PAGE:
- “People fear what they don’t know, and what better way to get people to know us the way we want to be portrayed than reaching out ourselves?”
- The Awareness Week event, which officially kicks off on Friday, will be marked by activities in churches, synagogues, mosques, cultural centres and universities
QUEBEC – Two years after a deadly shooting left six Muslim worshippers killed inside Quebec mosque, the Muslim community is planning a Muslim awareness week to reach out to the community and show people “who the Muslim community is”, Montreal Gazette reported.
“We always have to remember,” Lina Bensaidane said.
“It’s a painful memory. It hurts to remember it. But I think the fact that it’s painful also reminds us that we need to hold on to that pain and remember that there’s always a risk if we don’t talk more if we don’t raise awareness.”
Bensaidane still remembers the shooting day two years ago, when a Canadian lone gunman terrorist opened fire at a mosque in Quebec City on the evening of January 29, 2017, killing six and injuring 19.
The Muslim woman feared her parents, who usually attend the mosque, might be among the victims.
“You can ask anyone from the mosque where they were that night,” Bensaidane said, “and they’ll remember who they contacted and who they feared wouldn’t pick up their phone.”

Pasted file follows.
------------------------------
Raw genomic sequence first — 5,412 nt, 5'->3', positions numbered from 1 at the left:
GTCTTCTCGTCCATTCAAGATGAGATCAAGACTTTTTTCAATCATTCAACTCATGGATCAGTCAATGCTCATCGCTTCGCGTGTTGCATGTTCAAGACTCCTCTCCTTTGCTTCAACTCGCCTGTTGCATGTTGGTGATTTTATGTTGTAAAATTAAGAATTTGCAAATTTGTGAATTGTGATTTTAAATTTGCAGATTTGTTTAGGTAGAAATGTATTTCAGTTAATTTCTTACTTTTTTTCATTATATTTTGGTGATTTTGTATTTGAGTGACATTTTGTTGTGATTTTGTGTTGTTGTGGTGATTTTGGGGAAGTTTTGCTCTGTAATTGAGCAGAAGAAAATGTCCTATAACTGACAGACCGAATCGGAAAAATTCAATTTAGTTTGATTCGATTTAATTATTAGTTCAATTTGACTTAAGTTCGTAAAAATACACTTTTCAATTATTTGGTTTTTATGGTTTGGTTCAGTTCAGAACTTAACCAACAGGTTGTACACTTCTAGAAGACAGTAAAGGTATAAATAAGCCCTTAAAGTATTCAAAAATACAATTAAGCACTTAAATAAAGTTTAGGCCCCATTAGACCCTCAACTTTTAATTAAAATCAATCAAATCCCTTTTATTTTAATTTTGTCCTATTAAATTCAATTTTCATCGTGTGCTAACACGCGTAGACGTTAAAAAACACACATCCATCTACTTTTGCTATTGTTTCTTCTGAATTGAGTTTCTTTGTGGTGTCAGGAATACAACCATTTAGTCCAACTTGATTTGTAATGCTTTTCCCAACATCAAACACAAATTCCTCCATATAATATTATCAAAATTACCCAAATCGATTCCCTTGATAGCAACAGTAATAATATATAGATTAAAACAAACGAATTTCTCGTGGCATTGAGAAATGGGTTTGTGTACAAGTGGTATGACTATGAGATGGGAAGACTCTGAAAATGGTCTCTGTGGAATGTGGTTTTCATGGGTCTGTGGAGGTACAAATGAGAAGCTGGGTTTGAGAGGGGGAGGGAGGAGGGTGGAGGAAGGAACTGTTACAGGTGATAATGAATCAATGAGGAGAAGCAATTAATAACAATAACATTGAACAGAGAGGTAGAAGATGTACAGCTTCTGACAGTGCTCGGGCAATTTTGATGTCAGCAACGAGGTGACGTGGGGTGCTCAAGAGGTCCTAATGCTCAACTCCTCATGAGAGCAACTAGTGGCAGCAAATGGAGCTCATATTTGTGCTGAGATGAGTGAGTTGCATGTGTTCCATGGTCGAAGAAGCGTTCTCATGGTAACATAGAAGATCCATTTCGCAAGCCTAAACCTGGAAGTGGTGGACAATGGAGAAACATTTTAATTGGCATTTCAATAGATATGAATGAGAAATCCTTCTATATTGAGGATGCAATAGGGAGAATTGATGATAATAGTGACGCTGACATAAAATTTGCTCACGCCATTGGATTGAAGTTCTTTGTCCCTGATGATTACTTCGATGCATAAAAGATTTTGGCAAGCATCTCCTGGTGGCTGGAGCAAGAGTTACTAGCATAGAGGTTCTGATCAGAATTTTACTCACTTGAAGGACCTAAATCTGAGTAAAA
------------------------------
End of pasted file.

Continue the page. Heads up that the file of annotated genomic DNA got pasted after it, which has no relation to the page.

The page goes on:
Planned this Friday, the Muslim Awareness Week event will be marked by activities in churches, synagogues, mosques, cultural centers and universities, all in hopes of building bridges between communities.
“People fear what they don’t know, and what better way to get people to know us than reaching out ourselves?” said organizer Ehab Lotayef, an IT engineer at McGill University.
“To say, ‘We want to talk to you, be with you, want you to know us.’ ”
Imam Hassan Guillet, who spoke at the funerals for three Quebec mosque shooting victims, called on Quebecers to use the week as an opportunity to “work together, hand in hand, to make sure the victims are the last victims.
“We can’t rewrite the past, but today we’re writing the future,” he said. “Our enemy is ignorance: We live next to each other, but we don’t know each other.
“Ignorance leads to fear, fear leads to hatred, and hatred, sometimes, leads to violence.”
Another interfaith prayer service will be held at Kitchener City Hall in Canada on January 29 to commemorate the second anniversary of the victims of the terrorist shooting attack at Quebec Mosque.
In spite of the terrorist attack, the Muslim Canadian community organized the first-ever ‘Visit My Mosque Day’ in Canada on Sunday, October 15, 2017.
According to Canada’s 2011 National Household Survey, there were 1,053,945 Muslims in Canada, or about 3.2% of the population, making Islam the second largest religion in the country after Christianity.
In fact, Muslim Canadians don’t form a ghetto minority group of closed circles. On the contrary, Muslims are one of the most sociable, cooperative and supportive religious populations in Canada.
Just a few weeks ago in 2018, a Canadian mosque in Toronto dished out its milestone 15,000th meal as part of its soup kitchen and meal delivery service on December 2.
Moreover, several Islamic centers and mosques in the North American country provided aid and charity as well as societal initiatives for the needy of the Canadian society during the past Christmas and winter vacation at the end of December 2018.